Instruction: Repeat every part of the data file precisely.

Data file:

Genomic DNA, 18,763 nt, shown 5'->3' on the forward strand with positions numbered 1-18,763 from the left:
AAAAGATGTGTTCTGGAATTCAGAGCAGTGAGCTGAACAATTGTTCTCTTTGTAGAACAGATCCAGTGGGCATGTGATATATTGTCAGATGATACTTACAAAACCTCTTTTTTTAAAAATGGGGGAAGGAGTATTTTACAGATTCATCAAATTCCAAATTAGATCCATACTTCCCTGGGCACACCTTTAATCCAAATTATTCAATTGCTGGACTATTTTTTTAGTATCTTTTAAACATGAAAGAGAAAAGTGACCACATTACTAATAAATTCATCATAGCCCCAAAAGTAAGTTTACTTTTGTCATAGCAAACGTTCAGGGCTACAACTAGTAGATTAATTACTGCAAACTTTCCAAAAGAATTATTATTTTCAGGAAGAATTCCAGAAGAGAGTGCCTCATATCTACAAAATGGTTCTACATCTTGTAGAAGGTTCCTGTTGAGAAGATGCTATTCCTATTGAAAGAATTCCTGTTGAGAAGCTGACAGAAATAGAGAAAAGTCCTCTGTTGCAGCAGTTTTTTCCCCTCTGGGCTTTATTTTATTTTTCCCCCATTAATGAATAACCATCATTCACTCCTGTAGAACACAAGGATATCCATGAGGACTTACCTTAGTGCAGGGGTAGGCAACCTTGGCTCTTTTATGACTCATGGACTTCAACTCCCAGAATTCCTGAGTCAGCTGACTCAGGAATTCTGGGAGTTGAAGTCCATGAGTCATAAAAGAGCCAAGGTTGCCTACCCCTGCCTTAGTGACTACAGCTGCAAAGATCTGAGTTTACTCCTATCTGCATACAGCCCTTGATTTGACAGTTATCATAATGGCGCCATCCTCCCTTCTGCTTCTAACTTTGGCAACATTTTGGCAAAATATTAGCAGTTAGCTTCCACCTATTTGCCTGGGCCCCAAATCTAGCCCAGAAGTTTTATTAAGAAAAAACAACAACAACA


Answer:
Genomic DNA, 18,763 nt, shown 5'->3' on the forward strand with positions numbered 1-18,763 from the left:
AAAAGATGTGTTCTGGAATTCAGAGCAGTGAGCTGAACAATTGTTCTCTTTGTAGAACAGATCCAGTGGGCATGTGATATATTGTCAGATGATACTTACAAAACCTCTTTTTTTAAAAATGGGGGAAGGAGTATTTTACAGATTCATCAAATTCCAAATTAGATCCATACTTCCCTGGGCACACCTTTAATCCAAATTATTCAATTGCTGGACTATTTTTTTAGTATCTTTTAAACATGAAAGAGAAAAGTGACCACATTACTAATAAATTCATCATAGCCCCAAAAGTAAGTTTACTTTTGTCATAGCAAACGTTCAGGGCTACAACTAGTAGATTAATTACTGCAAACTTTCCAAAAGAATTATTATTTTCAGGAAGAATTCCAGAAGAGAGTGCCTCATATCTACAAAATGGTTCTACATCTTGTAGAAGGTTCCTGTTGAGAAGATGCTATTCCTATTGAAAGAATTCCTGTTGAGAAGCTGACAGAAATAGAGAAAAGTCCTCTGTTGCAGCAGTTTTTTCCCCTCTGGGCTTTATTTTATTTTTCCCCCATTAATGAATAACCATCATTCACTCCTGTAGAACACAAGGATATCCATGAGGACTTACCTTAGTGCAGGGGTAGGCAACCTTGGCTCTTTTATGACTCATGGACTTCAACTCCCAGAATTCCTGAGTCAGCTGACTCAGGAATTCTGGGAGTTGAAGTCCATGAGTCATAAAAGAGCCAAGGTTGCCTACCCCTGCCTTAGTGACTACAGCTGCAAAGATCTGAGTTTACTCCTATCTGCATACAGCCCTTGATTTGACAGTTATCATAATGGCGCCATCCTCCCTTCTGCTTCTAACTTTGGCAACATTTTGGCAAAATATTAGCAGTTAGCTTCCACCTATTTGCCTGGGCCCCAAATCTAGCCCAGAAGTTTTATTAAGAAAAAACAACAACAACA